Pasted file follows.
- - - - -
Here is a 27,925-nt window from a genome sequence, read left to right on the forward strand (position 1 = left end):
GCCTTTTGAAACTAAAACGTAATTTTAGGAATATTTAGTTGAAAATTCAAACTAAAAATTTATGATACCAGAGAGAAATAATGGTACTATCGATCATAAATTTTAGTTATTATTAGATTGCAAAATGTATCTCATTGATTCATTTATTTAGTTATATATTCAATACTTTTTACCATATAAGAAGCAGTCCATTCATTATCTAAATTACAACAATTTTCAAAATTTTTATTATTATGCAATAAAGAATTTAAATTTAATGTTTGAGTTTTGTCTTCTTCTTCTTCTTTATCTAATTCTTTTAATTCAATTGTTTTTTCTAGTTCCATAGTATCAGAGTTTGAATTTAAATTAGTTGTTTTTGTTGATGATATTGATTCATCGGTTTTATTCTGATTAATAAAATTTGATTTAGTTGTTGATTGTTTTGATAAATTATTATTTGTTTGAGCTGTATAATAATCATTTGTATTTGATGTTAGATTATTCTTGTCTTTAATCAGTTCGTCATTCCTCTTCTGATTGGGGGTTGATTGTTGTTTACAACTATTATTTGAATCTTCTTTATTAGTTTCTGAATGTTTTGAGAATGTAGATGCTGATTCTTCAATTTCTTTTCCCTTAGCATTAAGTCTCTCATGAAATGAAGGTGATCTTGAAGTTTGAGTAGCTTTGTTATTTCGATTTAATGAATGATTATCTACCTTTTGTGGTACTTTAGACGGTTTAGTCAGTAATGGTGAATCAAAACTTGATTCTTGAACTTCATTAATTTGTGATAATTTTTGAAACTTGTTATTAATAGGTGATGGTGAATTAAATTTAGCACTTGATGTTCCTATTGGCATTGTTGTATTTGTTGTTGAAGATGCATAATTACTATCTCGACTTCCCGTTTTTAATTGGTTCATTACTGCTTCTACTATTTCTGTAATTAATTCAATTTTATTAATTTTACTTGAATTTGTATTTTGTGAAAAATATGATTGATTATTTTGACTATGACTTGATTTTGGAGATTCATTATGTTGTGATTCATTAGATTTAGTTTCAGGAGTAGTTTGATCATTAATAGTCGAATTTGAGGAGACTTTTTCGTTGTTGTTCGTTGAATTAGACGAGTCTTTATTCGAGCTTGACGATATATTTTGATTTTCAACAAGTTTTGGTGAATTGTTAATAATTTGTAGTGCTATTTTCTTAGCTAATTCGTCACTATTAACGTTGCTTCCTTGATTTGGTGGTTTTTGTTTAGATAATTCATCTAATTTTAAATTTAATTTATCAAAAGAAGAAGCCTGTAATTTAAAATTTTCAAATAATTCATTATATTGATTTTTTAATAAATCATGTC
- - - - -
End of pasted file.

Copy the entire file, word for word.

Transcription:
Here is a 27,925-nt window from a genome sequence, read left to right on the forward strand (position 1 = left end):
GCCTTTTGAAACTAAAACGTAATTTTAGGAATATTTAGTTGAAAATTCAAACTAAAAATTTATGATACCAGAGAGAAATAATGGTACTATCGATCATAAATTTTAGTTATTATTAGATTGCAAAATGTATCTCATTGATTCATTTATTTAGTTATATATTCAATACTTTTTACCATATAAGAAGCAGTCCATTCATTATCTAAATTACAACAATTTTCAAAATTTTTATTATTATGCAATAAAGAATTTAAATTTAATGTTTGAGTTTTGTCTTCTTCTTCTTCTTTATCTAATTCTTTTAATTCAATTGTTTTTTCTAGTTCCATAGTATCAGAGTTTGAATTTAAATTAGTTGTTTTTGTTGATGATATTGATTCATCGGTTTTATTCTGATTAATAAAATTTGATTTAGTTGTTGATTGTTTTGATAAATTATTATTTGTTTGAGCTGTATAATAATCATTTGTATTTGATGTTAGATTATTCTTGTCTTTAATCAGTTCGTCATTCCTCTTCTGATTGGGGGTTGATTGTTGTTTACAACTATTATTTGAATCTTCTTTATTAGTTTCTGAATGTTTTGAGAATGTAGATGCTGATTCTTCAATTTCTTTTCCCTTAGCATTAAGTCTCTCATGAAATGAAGGTGATCTTGAAGTTTGAGTAGCTTTGTTATTTCGATTTAATGAATGATTATCTACCTTTTGTGGTACTTTAGACGGTTTAGTCAGTAATGGTGAATCAAAACTTGATTCTTGAACTTCATTAATTTGTGATAATTTTTGAAACTTGTTATTAATAGGTGATGGTGAATTAAATTTAGCACTTGATGTTCCTATTGGCATTGTTGTATTTGTTGTTGAAGATGCATAATTACTATCTCGACTTCCCGTTTTTAATTGGTTCATTACTGCTTCTACTATTTCTGTAATTAATTCAATTTTATTAATTTTACTTGAATTTGTATTTTGTGAAAAATATGATTGATTATTTTGACTATGACTTGATTTTGGAGATTCATTATGTTGTGATTCATTAGATTTAGTTTCAGGAGTAGTTTGATCATTAATAGTCGAATTTGAGGAGACTTTTTCGTTGTTGTTCGTTGAATTAGACGAGTCTTTATTCGAGCTTGACGATATATTTTGATTTTCAACAAGTTTTGGTGAATTGTTAATAATTTGTAGTGCTATTTTCTTAGCTAATTCGTCACTATTAACGTTGCTTCCTTGATTTGGTGGTTTTTGTTTAGATAATTCATCTAATTTTAAATTTAATTTATCAAAAGAAGAAGCCTGTAATTTAAAATTTTCAAATAATTCATTATATTGATTTTTTAATAAATCATGTC